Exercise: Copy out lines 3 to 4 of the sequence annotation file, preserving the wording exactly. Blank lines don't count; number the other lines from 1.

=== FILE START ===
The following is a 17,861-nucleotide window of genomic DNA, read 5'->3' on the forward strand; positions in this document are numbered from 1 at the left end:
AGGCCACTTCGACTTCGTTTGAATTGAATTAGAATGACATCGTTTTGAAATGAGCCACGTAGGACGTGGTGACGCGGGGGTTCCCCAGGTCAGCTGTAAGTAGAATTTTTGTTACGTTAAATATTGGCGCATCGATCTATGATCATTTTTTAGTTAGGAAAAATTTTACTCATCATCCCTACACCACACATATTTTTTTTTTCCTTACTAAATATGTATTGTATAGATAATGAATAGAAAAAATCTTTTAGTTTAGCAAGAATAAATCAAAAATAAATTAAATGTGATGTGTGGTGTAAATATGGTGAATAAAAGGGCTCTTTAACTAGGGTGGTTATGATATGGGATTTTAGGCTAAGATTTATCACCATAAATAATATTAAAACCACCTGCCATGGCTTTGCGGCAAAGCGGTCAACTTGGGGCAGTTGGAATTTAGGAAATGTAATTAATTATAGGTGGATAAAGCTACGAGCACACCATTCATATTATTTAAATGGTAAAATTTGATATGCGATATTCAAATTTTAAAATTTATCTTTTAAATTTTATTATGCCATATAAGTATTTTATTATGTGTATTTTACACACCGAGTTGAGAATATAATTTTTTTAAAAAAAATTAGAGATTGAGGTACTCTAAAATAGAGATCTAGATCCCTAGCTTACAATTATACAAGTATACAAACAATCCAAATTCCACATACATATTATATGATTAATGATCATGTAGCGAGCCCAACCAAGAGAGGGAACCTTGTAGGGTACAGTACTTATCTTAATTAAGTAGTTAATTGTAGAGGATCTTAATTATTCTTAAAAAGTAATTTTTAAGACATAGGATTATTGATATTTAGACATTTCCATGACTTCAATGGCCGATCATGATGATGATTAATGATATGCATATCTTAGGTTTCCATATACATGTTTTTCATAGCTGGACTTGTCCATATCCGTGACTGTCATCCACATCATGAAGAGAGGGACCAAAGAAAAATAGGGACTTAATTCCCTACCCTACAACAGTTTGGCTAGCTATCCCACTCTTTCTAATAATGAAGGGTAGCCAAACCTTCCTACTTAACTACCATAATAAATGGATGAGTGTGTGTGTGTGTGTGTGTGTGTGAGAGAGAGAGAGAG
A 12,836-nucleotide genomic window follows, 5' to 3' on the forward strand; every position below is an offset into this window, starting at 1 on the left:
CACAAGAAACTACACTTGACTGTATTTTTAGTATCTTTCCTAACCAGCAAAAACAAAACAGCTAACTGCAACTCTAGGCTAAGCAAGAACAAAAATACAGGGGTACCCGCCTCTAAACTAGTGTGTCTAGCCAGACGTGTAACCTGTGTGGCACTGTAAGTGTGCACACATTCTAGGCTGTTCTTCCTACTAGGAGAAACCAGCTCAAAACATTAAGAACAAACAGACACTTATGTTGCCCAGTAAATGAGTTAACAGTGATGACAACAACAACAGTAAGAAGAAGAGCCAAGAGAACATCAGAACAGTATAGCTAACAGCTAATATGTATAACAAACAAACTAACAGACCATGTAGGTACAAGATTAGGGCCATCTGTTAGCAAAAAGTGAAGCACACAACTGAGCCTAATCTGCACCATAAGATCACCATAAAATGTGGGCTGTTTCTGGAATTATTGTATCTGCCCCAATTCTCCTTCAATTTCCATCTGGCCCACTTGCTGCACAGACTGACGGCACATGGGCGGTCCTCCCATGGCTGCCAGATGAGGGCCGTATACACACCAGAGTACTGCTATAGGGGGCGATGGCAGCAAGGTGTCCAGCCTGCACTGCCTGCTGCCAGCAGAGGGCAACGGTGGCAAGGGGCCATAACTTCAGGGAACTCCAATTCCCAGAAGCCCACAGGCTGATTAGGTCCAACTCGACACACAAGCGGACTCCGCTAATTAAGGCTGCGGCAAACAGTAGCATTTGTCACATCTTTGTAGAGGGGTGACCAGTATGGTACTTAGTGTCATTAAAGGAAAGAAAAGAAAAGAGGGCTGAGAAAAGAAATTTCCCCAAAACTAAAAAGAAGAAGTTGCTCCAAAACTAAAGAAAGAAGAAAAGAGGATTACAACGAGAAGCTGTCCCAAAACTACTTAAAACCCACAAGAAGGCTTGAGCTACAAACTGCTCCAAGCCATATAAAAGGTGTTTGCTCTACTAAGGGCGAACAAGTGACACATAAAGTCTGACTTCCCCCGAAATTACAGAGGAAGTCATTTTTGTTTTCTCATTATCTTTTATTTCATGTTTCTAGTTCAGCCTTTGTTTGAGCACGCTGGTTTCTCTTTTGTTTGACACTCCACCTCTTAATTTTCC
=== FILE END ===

A 12,836-nucleotide genomic window follows, 5' to 3' on the forward strand; every position below is an offset into this window, starting at 1 on the left:
CACAAGAAACTACACTTGACTGTATTTTTAGTATCTTTCCTAACCAGCAAAAACAAAACAGCTAACTGCAACTCTAGGCTAAGCAAGAACAAAAATACAGGGGTACCCGCCTCTAAACTAGTGTGTCTAGCCAGACGTGTAACCTGTGTGGCACTGTAAGTGTGCACACATTCTAGGCTGTTCTTCCTACTAGGAGAAACCAGCTCAAAACATTAAGAACAAACAGACACTTATGTTGCCCAGTAAATGAGTTAACAGTGATGACAACAACAACAGTAAGAAGAAGAGCCAAGAGAACATCAGAACAGTATAGCTAACAGCTAATATGTATAACAAACAAACTAACAGACCATGTAGGTACAAGATTAGGGCCATCTGTTAGCAAAAAGTGAAGCACACAACTGAGCCTAATCTGCACCATAAGATCACCATAAAATGTGGGCTGTTTCTGGAATTATTGTATCTGCCCCAATTCTCCTTCAATTTCCATCTGGCCCACTTGCTGCACAGACTGACGGCACATGGGCGGTCCTCCCATGGCTGCCAGATGAGGGCCGTATACACACCAGAGTACTGCTATAGGGGGCGATGGCAGCAAGGTGTCCAGCCTGCACTGCCTGCTGCCAGCAGAGGGCAACGGTGGCAAGGGGCCATAACTTCAGGGAACTCCAATTCCCAGAAGCCCACAGGCTGATTAGGTCCAACTCGACACACAAGCGGACTCCGCTAATTAAGGCTGCGGCAAACAGTAGCATTTGTCACATCTTTGTAGAGGGGTGACCAGTATGGTACTTAGTGTCATTAAAGGAAAGAAAAGAAAAGAGGGCTGAGAAAAGAAATTTCCCCAAAACTAAAAAGAAGAAGTTGCTCCAAAACTAAAGAAAGAAGAAAAGAGGATTACAACGAGAAGCTGTCCCAAAACTACTTAAAACCCACAAGAAGGCTTGAGCTACAAACTGCTCCAAGCCATATAAAAGGTGTTTGCTCTACTAAGGGCGAACAAGTGACACATAAAGTCTGACTTCCCCCGAAATTACAGAGGAAGTCATTTTTGTTTTCTCATTATCTTTTATTTCATGTTTCTAGTTCAGCCTTTGTTTGAGCACGCTGGTTTCTCTTTTGTTTGACACTCCACCTCTTAATTTTCC